This to me, says the critique of the New Zealand Curriculum must first happen by looking at how it has been implemented. This means that teachers and schools must develop a culture of critique towards each others’ practice and external visitors must be able to join in that critique to remove the blinkers. Is there a gap between the espoused approach and the reality in classrooms (or open learning spaces as the case may be?).

My approach with students to critique has been along the method of Rose, Bud, Thorn

And I really find this is a great method for starting critique: It encourages you to find praise points, opportunities and to be critical. If any of these are missing then I don’t believe you have set your bias aside to truly critique.

Now, how about we get started on really critiquing each other for the benefit of the education system and especially for the benefit of our students futures.

 

This post was Day 7 of my Question Quest.

How Might We Best Manage the Tension Between Personalisation And Curriculum Coverage?

Day 1 of my Questioning Quest, is a question constantly in my mind this year.

I truly believe the tension between personalisation and curriculum coverage can cause amazing creativity to occur in learning. Our vision of Personalised Learning must also ensure students have the required skills and understandings to succeed as seniors. To do so we are currently developing tools and checks to evaluate student coverage and progress amongst the high level of choice students have in their modules.

Many schools are investigating personalisation as a future focused curriculum or modern learning practice. How do you negotiate this tension?

Personalised Learning at HPSS

After many months of planning, today was the day that personalised learning really took flight at Hobsonville Point Secondary School. We have tussled with the tension between curriculum coverage and personalising learning for the past few months and today students saw what this has resulted in.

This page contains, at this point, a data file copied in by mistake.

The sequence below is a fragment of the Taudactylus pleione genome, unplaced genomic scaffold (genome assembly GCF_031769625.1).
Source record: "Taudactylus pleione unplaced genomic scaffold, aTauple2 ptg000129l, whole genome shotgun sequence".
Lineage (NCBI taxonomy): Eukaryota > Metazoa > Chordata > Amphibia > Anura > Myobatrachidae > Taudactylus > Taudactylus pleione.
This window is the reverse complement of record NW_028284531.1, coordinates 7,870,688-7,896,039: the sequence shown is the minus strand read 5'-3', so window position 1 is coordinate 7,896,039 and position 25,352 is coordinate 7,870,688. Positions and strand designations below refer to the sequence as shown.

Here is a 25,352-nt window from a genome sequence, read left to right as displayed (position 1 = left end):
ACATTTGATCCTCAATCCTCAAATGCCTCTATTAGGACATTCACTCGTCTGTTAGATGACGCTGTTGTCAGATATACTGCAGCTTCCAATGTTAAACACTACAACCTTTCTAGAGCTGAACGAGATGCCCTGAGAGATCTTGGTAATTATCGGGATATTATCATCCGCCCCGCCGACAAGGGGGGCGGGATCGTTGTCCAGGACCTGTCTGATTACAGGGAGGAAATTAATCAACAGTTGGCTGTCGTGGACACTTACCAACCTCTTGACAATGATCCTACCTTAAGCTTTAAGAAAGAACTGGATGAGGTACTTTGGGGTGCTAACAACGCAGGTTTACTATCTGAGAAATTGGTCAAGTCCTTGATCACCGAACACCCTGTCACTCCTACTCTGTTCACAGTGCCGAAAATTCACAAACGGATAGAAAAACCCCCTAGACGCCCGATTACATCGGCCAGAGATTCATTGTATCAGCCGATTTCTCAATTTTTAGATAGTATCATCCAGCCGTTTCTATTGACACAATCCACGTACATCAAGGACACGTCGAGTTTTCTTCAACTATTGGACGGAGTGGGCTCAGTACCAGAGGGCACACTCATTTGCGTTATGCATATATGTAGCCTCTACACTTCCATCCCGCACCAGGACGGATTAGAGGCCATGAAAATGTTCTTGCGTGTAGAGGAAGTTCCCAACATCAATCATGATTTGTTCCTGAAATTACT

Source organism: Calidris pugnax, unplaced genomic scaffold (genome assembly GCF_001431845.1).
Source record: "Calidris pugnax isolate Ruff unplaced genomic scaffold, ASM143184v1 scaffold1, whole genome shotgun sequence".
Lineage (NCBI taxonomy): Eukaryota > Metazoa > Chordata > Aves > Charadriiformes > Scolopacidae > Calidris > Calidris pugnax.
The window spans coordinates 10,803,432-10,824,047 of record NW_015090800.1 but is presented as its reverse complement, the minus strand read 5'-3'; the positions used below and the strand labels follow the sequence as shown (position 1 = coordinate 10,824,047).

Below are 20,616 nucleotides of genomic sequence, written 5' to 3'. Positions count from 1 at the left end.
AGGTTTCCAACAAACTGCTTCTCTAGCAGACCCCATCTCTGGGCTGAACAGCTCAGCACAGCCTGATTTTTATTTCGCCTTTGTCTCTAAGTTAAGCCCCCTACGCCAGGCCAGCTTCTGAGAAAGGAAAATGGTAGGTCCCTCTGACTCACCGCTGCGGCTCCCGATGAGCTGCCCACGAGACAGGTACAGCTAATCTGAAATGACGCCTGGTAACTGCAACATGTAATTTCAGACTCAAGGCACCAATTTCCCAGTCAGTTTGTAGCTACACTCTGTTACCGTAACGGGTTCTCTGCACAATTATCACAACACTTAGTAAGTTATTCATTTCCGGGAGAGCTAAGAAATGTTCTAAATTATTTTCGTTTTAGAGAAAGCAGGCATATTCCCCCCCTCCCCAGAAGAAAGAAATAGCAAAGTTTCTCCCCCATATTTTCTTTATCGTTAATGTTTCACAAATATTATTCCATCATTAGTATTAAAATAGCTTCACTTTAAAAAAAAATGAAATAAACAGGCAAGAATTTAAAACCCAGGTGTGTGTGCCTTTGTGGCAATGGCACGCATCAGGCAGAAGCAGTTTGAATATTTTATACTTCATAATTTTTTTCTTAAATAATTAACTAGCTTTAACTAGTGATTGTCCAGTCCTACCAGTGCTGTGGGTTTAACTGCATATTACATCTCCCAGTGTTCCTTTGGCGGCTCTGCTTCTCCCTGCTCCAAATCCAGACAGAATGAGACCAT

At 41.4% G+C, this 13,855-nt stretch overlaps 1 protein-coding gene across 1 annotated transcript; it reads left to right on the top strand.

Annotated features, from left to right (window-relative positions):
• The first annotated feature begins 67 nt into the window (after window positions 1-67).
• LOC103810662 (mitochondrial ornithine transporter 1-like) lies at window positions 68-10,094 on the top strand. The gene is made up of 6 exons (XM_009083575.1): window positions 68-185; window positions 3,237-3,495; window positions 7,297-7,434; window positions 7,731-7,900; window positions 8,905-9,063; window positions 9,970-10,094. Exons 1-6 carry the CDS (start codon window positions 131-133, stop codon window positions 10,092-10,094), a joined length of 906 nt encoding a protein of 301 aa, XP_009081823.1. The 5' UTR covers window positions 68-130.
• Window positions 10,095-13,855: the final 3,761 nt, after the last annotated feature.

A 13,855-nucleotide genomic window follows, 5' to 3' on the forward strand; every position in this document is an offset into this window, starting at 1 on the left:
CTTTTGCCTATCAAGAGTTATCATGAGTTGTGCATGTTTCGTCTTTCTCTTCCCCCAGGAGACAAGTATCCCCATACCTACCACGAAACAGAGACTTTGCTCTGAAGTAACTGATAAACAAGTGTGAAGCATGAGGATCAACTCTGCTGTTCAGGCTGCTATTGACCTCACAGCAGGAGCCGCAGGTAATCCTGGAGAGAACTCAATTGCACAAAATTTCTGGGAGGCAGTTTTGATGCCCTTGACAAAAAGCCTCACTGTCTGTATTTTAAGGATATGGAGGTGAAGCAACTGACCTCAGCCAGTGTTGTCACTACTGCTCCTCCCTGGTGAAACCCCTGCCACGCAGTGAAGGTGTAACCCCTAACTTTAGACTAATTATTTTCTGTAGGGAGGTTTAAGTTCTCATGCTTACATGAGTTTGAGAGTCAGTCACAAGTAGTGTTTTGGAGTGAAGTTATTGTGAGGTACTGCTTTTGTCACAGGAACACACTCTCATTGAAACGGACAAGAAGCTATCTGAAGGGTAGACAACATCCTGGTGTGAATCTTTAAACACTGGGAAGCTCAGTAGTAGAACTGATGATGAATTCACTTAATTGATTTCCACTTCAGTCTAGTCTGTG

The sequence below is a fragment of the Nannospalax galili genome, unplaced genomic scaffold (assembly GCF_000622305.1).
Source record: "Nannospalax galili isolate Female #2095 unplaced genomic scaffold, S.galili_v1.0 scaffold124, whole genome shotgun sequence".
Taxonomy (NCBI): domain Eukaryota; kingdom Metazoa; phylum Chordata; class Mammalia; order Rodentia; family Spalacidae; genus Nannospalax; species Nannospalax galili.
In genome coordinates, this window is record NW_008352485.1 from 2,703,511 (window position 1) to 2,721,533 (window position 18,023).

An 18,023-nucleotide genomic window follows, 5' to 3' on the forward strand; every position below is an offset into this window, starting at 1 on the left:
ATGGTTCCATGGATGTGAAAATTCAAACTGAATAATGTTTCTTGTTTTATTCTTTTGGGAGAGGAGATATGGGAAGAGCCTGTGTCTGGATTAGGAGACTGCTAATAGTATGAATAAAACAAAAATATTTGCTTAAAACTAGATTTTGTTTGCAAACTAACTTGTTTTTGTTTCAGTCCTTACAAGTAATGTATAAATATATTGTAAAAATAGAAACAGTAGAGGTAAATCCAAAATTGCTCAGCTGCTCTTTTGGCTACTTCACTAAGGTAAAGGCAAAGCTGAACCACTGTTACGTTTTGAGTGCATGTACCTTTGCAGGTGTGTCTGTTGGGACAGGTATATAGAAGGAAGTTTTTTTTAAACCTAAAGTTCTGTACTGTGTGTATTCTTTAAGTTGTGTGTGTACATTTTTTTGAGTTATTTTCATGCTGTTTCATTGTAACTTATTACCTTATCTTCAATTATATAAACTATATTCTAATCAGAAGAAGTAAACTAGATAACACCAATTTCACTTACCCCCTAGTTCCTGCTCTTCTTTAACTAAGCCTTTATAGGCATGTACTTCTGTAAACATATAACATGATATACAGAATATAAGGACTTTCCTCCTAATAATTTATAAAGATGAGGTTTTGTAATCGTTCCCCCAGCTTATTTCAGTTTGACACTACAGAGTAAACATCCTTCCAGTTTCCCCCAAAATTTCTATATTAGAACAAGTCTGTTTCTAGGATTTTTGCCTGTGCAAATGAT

Most New Zealand Secondary Schools place students in form classes for the “core subjects” (English, Maths, Science, Social Studies and Physical Education/Health) whilst allowing some measure of choice over the “option subjects” (Technology, Languages and The Arts). All of these Learning Areas are compulsory up to Year 10 in the New Zealand Curriculum, so we had set out to avoid the ancient hierarchy of subjects that dominates NZ schools.
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Enabling Constraints

Snip20131031_3Seeing your Principal send a tweet like this is so incredibly affirming and validating of the work you have been undertaking. Especially when it comes on a day where your team is sharing the outcome of weeks of work putting together the structures for learning to take place in your school.

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The time spent on the vision, values etc. last term was the foundation for the structures coming into place over the past 2 weeks. All our decisions in putting these in place are well grounded in the school vision and values. Then in one day this week we introduced the staff to all the structures supporting the delivery of our curriculum: Continue reading

Exploring the Threshold Concepts of the NZC

Our aim Friday was to explore the core concepts of the New Zealand Curriculum to start focusing on what learning needs to occur next year.

The first major point of interest to emerge was how differently each learning area is organised within the curriculum. Many learning areas were organised by concepts but others focused on skills, dispositions or a mix of the three. Nevertheless we were able to help each other understand how to extract the threshold concepts from each of the areas.

By focusing on one learning area each and extracting the concepts from the curriculum, we soon got our initial impressions of the 8 Learning Areas. Then as a group we discussed what had been gathered during the first step. At the end of these discussions we had the core of what the learning area was aiming to achieve and the threshold concepts that learners need to develop to be able to achieve that core aim.

As an example of this Social Sciences has the core concepts of Society; Issues; Active Citizenship; and Relationship between Society and the Environment. The threshold concepts to reach this core were: Economy; Environment; Organisation and Systems; Biculturalism; Place; Change; Perspectives; Continuity; Identity; Culture; Sustainability; Community; Diversity; and Social Action.

This meant we ended the week with the threshold concepts of the entire NZC up on the wall of our “Hacking Cave”

NZC Threshold Concepts

NZC Threshold Concepts

There are some clear cross-overs that were noticed during the process and next week we will get to focus in on this aspect – where are the opportunities for authentic integration?